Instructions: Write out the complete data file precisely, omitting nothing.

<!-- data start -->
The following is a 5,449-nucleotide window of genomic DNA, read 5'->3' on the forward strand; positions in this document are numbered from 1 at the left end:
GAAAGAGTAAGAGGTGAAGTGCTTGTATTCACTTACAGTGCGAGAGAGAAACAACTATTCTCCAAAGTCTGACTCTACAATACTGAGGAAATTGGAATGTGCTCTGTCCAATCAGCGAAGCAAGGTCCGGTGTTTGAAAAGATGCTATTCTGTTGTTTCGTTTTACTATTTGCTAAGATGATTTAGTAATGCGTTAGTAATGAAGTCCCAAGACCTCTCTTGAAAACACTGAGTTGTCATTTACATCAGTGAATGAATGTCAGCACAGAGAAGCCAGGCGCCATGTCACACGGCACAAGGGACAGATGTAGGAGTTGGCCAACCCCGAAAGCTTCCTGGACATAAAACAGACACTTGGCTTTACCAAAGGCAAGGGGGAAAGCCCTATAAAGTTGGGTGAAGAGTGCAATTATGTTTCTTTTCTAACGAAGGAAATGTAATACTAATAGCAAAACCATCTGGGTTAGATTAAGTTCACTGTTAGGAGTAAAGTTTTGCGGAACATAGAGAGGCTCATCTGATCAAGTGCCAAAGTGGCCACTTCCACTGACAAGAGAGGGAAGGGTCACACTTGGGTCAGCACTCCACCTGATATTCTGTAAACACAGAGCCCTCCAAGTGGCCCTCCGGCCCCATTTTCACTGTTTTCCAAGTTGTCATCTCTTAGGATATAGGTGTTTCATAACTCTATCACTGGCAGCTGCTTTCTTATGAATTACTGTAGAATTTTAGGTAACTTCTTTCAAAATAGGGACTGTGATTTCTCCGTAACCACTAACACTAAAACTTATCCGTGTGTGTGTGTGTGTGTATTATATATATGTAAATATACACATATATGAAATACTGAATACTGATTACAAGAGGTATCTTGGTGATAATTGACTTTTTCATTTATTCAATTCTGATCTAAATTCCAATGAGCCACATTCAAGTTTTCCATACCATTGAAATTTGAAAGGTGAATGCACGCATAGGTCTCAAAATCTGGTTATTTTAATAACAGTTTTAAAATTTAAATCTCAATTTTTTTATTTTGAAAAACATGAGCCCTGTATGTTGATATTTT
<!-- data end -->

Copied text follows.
The following is a 5,449-nucleotide window of genomic DNA, read 5'->3' on the forward strand; positions in this document are numbered from 1 at the left end:
GAAAGAGTAAGAGGTGAAGTGCTTGTATTCACTTACAGTGCGAGAGAGAAACAACTATTCTCCAAAGTCTGACTCTACAATACTGAGGAAATTGGAATGTGCTCTGTCCAATCAGCGAAGCAAGGTCCGGTGTTTGAAAAGATGCTATTCTGTTGTTTCGTTTTACTATTTGCTAAGATGATTTAGTAATGCGTTAGTAATGAAGTCCCAAGACCTCTCTTGAAAACACTGAGTTGTCATTTACATCAGTGAATGAATGTCAGCACAGAGAAGCCAGGCGCCATGTCACACGGCACAAGGGACAGATGTAGGAGTTGGCCAACCCCGAAAGCTTCCTGGACATAAAACAGACACTTGGCTTTACCAAAGGCAAGGGGGAAAGCCCTATAAAGTTGGGTGAAGAGTGCAATTATGTTTCTTTTCTAACGAAGGAAATGTAATACTAATAGCAAAACCATCTGGGTTAGATTAAGTTCACTGTTAGGAGTAAAGTTTTGCGGAACATAGAGAGGCTCATCTGATCAAGTGCCAAAGTGGCCACTTCCACTGACAAGAGAGGGAAGGGTCACACTTGGGTCAGCACTCCACCTGATATTCTGTAAACACAGAGCCCTCCAAGTGGCCCTCCGGCCCCATTTTCACTGTTTTCCAAGTTGTCATCTCTTAGGATATAGGTGTTTCATAACTCTATCACTGGCAGCTGCTTTCTTATGAATTACTGTAGAATTTTAGGTAACTTCTTTCAAAATAGGGACTGTGATTTCTCCGTAACCACTAACACTAAAACTTATCCGTGTGTGTGTGTGTGTGTATTATATATATGTAAATATACACATATATGAAATACTGAATACTGATTACAAGAGGTATCTTGGTGATAATTGACTTTTTCATTTATTCAATTCTGATCTAAATTCCAATGAGCCACATTCAAGTTTTCCATACCATTGAAATTTGAAAGGTGAATGCACGCATAGGTCTCAAAATCTGGTTATTTTAATAACAGTTTTAAAATTTAAATCTCAATTTTTTTATTTTGAAAAACATGAGCCCTGTATGTTGATATTTT